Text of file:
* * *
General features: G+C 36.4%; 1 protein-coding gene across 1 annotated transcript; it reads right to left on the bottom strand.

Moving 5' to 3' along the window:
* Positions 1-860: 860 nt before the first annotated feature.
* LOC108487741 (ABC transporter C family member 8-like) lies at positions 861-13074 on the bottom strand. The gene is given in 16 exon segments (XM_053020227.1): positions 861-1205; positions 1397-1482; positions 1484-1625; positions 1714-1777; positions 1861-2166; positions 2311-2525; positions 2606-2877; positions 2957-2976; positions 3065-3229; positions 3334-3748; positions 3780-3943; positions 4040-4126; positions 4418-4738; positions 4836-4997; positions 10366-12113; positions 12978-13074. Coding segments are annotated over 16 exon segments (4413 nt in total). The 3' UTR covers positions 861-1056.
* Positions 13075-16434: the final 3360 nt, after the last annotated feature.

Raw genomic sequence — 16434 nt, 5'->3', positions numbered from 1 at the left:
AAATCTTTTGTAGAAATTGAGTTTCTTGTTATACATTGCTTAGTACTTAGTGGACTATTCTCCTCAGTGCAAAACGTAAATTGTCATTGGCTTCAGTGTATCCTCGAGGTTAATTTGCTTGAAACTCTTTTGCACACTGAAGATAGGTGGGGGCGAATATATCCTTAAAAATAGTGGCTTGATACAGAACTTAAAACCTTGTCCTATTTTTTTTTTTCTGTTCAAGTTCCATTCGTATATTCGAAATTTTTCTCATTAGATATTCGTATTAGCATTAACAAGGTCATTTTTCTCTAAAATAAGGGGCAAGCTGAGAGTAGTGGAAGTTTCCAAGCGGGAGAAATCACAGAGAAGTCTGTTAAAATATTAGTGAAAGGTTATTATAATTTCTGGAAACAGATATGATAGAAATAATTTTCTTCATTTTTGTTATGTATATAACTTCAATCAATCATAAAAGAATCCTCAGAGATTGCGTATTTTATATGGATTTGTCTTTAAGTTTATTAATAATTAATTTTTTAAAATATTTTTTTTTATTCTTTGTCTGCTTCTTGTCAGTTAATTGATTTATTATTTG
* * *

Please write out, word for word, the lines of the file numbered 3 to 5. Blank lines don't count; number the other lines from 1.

* Positions 1-860: 860 nt before the first annotated feature.
* LOC108487741 (ABC transporter C family member 8-like) lies at positions 861-13074 on the bottom strand. The gene is given in 16 exon segments (XM_053020227.1): positions 861-1205; positions 1397-1482; positions 1484-1625; positions 1714-1777; positions 1861-2166; positions 2311-2525; positions 2606-2877; positions 2957-2976; positions 3065-3229; positions 3334-3748; positions 3780-3943; positions 4040-4126; positions 4418-4738; positions 4836-4997; positions 10366-12113; positions 12978-13074. Coding segments are annotated over 16 exon segments (4413 nt in total). The 3' UTR covers positions 861-1056.
* Positions 13075-16434: the final 3360 nt, after the last annotated feature.